Samsung Galaxy S11 could have a key iPhone 11 camera feature

The iPhone 11
The iPhone 11 (Image credit: Future)

The Samsung Galaxy S11 camera specs are still a mystery, unsurprisingly given that the phone isn't set to release until 2020, but we may now know about the handset's photography 'brain', which will be inspired by key iPhone 11 software, according to a leak.

The information comes from leaker @UniverseIce, a fairly reliable source for news on upcoming smartphones, who suggests Samsung is developing a post-processing function similar to Deep Fusion.

Deep Fusion is tech in the new Apple smartphones that analyzes a photograph for color, texture, and more, to optimize the image and make it look as great as possible.

It does so with machine learning, but also by taking multiple pictures with different exposures to fully capture a scene.

It's worth pointing out that many smartphones have similar features already, with the various HDR, scene optimization and auto-processing modes fulfilling very similar roles, so many Android phones already have post-processing software to some degree.

On top of that, a camera taking multiple pictures and combining them into one isn't a new feature – it was a key selling point of the Google Pixel 3, and even the okay Nokia 9 PureView could do it.

What's impressive about the iPhone 11's Deep Fusion is that the smartphone's processing power will make it quick and easy to carry out a thorough analysis of a picture to enhance it, unlike most Android smartphones that sometimes have mediocre showings in this regard.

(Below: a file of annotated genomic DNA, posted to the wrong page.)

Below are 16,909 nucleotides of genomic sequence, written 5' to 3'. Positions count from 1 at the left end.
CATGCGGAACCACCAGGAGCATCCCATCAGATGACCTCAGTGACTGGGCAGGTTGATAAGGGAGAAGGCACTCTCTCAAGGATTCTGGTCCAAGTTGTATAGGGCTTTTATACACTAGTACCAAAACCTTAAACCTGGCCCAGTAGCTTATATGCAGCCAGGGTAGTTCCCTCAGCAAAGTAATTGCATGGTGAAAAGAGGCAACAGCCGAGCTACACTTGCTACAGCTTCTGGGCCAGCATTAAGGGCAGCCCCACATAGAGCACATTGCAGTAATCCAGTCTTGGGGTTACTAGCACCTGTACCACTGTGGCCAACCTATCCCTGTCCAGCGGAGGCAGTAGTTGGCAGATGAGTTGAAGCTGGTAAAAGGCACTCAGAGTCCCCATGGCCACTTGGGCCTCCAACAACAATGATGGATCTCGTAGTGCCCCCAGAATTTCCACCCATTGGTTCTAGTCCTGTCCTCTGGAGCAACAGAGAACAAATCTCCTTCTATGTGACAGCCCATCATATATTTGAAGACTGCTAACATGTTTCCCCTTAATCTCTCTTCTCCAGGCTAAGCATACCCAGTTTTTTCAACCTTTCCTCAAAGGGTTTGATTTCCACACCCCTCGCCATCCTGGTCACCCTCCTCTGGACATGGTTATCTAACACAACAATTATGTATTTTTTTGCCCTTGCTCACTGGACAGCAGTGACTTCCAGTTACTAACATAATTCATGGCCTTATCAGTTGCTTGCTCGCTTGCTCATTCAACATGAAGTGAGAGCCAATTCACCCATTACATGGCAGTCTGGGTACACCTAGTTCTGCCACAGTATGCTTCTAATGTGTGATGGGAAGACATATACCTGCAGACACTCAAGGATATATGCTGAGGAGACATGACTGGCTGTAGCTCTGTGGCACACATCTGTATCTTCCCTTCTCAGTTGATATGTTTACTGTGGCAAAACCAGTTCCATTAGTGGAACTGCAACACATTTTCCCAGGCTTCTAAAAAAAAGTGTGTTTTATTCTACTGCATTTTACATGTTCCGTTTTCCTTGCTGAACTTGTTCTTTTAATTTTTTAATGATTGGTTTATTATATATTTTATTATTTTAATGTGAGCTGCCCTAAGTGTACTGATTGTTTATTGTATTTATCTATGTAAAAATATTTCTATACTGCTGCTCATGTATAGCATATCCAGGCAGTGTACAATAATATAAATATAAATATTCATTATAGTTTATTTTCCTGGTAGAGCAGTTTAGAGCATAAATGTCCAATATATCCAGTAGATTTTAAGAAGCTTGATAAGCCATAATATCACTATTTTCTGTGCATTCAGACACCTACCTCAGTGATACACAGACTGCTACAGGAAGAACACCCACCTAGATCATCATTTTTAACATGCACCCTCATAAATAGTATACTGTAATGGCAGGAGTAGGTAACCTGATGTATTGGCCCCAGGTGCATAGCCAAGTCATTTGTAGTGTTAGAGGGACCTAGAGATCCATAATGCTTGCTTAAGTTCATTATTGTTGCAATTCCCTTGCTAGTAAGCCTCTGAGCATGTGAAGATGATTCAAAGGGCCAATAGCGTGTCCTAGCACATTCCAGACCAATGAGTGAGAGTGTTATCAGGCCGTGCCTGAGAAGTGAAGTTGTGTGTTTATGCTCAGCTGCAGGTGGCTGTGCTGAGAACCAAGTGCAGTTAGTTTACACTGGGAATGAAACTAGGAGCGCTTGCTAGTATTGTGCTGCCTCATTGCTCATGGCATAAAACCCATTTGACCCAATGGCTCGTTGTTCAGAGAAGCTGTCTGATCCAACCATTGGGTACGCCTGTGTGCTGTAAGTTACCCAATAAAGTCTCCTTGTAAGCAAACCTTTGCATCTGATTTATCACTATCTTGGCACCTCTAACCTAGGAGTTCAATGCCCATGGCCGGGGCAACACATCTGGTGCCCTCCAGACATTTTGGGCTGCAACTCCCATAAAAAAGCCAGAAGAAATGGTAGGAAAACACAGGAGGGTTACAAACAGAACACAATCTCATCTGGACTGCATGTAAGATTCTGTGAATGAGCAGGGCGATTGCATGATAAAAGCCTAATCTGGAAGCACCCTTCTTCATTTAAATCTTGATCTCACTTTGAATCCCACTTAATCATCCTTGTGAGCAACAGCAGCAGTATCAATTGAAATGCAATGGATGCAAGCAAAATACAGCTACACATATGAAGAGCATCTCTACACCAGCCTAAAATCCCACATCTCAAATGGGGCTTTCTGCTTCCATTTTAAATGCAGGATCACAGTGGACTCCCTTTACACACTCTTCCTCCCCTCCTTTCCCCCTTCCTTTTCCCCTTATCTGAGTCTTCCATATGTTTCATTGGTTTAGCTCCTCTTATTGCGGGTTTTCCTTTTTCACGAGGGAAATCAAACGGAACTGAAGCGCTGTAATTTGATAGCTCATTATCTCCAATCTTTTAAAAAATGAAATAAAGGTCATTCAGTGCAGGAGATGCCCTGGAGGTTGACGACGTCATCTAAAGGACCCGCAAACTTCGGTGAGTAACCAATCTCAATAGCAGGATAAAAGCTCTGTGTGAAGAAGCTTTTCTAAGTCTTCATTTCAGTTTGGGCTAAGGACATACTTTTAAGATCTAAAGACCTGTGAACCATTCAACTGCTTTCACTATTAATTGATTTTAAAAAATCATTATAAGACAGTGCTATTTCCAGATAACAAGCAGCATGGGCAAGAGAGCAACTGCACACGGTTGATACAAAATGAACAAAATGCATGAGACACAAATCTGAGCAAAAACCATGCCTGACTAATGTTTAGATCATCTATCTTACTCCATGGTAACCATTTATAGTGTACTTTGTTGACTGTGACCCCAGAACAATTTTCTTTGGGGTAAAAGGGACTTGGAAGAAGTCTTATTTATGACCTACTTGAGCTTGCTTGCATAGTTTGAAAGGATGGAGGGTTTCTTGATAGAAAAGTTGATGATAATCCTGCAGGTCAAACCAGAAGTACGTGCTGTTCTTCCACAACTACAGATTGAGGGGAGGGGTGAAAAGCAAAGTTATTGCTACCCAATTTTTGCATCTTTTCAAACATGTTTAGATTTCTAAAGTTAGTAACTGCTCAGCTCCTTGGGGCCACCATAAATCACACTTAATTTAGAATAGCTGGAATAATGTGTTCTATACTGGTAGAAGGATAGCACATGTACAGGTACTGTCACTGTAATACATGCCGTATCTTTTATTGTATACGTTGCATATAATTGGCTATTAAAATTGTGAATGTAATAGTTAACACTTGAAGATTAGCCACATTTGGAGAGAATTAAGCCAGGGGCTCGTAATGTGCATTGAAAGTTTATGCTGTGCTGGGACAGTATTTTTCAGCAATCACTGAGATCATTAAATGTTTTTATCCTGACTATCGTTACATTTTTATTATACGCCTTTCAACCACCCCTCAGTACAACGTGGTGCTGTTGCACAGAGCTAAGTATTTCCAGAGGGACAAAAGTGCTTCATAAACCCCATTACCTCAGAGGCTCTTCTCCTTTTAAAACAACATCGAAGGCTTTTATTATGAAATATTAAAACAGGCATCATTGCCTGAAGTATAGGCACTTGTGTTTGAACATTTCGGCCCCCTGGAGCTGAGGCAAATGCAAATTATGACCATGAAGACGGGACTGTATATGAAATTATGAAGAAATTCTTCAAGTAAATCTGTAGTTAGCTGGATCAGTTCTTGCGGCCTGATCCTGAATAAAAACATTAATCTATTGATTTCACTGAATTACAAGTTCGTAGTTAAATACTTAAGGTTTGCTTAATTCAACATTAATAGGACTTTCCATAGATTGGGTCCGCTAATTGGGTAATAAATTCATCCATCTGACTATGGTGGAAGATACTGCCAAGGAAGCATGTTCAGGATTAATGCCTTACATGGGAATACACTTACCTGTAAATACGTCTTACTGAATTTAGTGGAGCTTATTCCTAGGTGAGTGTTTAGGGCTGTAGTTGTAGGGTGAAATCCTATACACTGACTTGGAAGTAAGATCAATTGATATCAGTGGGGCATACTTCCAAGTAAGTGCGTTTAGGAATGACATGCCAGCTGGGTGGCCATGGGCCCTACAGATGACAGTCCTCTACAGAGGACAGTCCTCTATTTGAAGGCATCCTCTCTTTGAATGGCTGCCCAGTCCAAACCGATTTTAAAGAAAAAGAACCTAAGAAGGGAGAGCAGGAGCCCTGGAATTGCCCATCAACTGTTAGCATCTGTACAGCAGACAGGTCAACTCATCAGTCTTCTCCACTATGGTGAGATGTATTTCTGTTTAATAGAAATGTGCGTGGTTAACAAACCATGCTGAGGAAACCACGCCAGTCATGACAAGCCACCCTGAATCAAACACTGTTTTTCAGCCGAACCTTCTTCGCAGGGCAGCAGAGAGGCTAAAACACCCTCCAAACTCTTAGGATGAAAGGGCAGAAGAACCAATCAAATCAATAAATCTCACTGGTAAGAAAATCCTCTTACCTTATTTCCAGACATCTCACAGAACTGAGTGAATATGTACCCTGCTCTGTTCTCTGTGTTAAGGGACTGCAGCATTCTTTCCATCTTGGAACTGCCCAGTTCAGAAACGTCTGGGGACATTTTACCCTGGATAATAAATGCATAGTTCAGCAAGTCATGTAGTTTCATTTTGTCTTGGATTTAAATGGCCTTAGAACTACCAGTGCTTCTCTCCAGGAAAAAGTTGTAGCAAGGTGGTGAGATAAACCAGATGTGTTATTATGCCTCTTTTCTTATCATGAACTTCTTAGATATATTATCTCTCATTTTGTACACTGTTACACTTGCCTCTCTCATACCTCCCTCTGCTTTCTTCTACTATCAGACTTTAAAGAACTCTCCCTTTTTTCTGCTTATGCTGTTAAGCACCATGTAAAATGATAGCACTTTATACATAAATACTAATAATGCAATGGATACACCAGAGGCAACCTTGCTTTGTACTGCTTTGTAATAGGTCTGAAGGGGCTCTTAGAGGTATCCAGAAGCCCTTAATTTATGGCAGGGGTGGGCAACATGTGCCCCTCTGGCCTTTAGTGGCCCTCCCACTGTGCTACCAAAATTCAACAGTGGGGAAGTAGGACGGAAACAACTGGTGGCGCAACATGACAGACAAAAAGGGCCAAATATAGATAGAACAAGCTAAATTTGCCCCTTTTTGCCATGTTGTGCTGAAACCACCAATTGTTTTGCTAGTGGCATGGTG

One example is the Samsung Galaxy S10, as while it has an impressive camera, the suite of scene optimization features is perhaps a little lacking. That's understandable, as Samsung focused on other areas (like the Live Focus or Shot Suggestion functions), but it could do with an advanced machine learning function too.

If Samsung does bring an advanced machine learning function to the Samsung Galaxy S11 (and names it something less vague and terrifying than Deep Fusion), it could blow the iPhone 11 camera out of the water. We'll have to wait until early 2020 to find out if this happens, though.

Tom Bedford

Tom Bedford was deputy phones editor on TechRadar until late 2022, having worked his way up from staff writer. Though he specialized in phones and tablets, he also took on other tech like electric scooters, smartwatches, fitness, mobile gaming and more. He is based in London, UK and now works for the entertainment site What To Watch.

He graduated in American Literature and Creative Writing from the University of East Anglia. Prior to working on TechRadar, he freelanced in tech, gaming and entertainment, and also spent many years working as a mixologist.